Bosnian Jews are putting together an archive for an eventual museum

The Jewish community of Bosnia and Herzegovina is working to establish a Jewish history museum in the country.
They are currently collecting an archive of Balkan Jewish history, including documents, photographs, artifacts and genealogies for the future museum space and preserve forever the story of Bosnian Jews.
Today, at most 900 Jews live in Bosnia and Herzegovina, around 500 in the capital Sarajevo. But before the Holocaust, Sarajevo was about 20% Jewish and known lovingly as “little Jerusalem” for its variety of synagogues, mosques and churches — both Catholic and Orthodox — all in close proximity.
Sephardic Jews first arrived in the region during the time of the Ottoman Empire, after fleeing the Spanish Inquisition. Ashkenazi Jews followed suit when the area fell under Austro-Hungarian rule in the 1870s.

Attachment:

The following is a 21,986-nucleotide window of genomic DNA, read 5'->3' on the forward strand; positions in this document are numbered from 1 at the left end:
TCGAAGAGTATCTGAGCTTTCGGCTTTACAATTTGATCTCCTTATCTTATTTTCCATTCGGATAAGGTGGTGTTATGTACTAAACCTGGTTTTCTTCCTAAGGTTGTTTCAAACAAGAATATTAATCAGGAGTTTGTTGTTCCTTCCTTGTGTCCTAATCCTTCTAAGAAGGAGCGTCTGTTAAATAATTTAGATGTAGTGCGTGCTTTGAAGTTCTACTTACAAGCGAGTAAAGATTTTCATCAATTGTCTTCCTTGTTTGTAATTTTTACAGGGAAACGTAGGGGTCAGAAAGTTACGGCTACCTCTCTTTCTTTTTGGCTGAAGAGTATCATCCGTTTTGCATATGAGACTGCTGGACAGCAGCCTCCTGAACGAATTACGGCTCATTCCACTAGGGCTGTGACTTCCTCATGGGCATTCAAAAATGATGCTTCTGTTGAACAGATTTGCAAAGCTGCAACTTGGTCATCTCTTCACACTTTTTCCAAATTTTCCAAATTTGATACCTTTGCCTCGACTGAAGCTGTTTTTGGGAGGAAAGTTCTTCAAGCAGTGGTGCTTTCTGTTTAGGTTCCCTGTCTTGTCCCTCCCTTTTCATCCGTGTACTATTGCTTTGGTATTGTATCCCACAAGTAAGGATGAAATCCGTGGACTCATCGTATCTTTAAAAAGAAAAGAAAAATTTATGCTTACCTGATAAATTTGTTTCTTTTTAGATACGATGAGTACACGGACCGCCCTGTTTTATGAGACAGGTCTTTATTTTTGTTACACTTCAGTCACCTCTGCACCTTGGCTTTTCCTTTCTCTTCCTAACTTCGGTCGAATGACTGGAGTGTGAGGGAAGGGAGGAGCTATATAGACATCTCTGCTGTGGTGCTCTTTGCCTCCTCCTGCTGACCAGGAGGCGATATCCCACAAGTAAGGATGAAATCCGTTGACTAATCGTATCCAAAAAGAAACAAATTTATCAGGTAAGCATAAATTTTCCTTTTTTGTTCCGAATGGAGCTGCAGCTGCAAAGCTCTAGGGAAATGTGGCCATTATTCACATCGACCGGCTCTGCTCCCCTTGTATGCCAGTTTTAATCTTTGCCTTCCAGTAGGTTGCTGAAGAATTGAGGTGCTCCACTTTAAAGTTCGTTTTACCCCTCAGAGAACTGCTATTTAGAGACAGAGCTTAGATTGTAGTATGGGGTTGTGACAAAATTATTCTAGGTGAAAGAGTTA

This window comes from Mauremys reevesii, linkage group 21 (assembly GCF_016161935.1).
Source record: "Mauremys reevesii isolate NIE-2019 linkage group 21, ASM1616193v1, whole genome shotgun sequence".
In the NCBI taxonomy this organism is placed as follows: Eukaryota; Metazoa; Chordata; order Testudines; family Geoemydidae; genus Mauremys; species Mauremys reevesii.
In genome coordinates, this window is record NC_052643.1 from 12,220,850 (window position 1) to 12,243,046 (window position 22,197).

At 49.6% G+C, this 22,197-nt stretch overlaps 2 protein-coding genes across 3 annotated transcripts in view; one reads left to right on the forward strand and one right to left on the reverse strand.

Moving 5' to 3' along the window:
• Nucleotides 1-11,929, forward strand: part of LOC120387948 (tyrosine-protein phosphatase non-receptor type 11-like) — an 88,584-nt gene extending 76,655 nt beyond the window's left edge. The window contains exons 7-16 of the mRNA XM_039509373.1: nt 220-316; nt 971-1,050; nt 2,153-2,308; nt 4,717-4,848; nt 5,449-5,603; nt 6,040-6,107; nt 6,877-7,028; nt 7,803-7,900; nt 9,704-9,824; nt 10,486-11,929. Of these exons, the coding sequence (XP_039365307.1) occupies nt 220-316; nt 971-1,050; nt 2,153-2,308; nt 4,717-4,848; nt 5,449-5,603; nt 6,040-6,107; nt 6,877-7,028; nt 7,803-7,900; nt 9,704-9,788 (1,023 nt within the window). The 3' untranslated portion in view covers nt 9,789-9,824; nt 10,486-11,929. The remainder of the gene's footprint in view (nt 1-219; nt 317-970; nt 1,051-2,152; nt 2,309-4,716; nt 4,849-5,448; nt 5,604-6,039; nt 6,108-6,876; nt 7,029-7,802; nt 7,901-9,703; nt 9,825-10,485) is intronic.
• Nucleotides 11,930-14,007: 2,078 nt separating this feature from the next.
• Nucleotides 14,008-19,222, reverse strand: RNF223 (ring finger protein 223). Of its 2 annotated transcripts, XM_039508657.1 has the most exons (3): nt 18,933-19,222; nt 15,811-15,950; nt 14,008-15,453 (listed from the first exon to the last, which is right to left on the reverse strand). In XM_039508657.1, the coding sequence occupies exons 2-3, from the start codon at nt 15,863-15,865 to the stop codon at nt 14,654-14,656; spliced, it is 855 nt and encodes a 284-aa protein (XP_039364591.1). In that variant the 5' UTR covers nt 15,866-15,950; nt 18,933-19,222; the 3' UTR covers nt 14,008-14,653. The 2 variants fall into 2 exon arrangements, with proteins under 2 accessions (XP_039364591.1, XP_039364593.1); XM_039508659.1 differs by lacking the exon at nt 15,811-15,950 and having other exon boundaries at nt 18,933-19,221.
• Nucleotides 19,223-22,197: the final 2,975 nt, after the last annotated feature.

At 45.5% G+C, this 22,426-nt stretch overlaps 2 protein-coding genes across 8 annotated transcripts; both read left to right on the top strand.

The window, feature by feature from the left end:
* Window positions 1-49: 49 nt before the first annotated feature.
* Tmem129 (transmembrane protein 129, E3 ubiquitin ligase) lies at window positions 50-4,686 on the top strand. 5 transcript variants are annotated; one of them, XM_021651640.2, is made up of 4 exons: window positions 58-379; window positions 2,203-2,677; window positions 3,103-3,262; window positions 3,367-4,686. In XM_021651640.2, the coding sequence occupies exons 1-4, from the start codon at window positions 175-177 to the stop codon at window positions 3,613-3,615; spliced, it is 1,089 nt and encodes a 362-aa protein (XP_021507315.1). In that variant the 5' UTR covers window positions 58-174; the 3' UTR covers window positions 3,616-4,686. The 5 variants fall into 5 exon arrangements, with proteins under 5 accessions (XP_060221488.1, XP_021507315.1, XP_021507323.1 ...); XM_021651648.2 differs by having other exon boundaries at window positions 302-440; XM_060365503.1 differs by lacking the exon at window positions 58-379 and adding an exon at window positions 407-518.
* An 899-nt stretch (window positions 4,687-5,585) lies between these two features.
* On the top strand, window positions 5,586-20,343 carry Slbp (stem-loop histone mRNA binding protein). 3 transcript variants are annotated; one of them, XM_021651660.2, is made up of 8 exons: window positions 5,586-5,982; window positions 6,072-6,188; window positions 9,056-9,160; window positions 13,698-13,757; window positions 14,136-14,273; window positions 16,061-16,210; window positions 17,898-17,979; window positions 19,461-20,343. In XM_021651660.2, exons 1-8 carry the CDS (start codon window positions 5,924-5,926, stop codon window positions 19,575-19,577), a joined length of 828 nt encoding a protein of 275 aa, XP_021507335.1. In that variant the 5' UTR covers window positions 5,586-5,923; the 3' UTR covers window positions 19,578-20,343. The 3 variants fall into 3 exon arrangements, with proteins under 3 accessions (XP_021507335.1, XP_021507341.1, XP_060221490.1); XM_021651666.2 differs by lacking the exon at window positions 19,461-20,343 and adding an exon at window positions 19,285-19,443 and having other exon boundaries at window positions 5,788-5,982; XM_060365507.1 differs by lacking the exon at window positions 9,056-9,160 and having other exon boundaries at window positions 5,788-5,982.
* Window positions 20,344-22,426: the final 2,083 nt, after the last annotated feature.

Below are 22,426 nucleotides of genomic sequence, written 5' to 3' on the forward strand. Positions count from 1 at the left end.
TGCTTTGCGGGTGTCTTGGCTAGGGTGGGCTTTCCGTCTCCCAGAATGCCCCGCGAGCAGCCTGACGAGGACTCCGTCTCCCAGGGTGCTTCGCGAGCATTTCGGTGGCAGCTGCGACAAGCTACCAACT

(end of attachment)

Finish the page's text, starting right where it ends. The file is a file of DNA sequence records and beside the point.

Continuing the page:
The Holocaust, which in western Yugoslavia was implemented by Ustaše — a brutal Nazi puppet regime — decimated Bosnia’s Jewish community. Less than 40 years later, the Bosnian War, another genocidal conflict which broke out during the dissolution of Yugoslavia in the 1990s, caused many of those who remained to emigrate to Israel and beyond.


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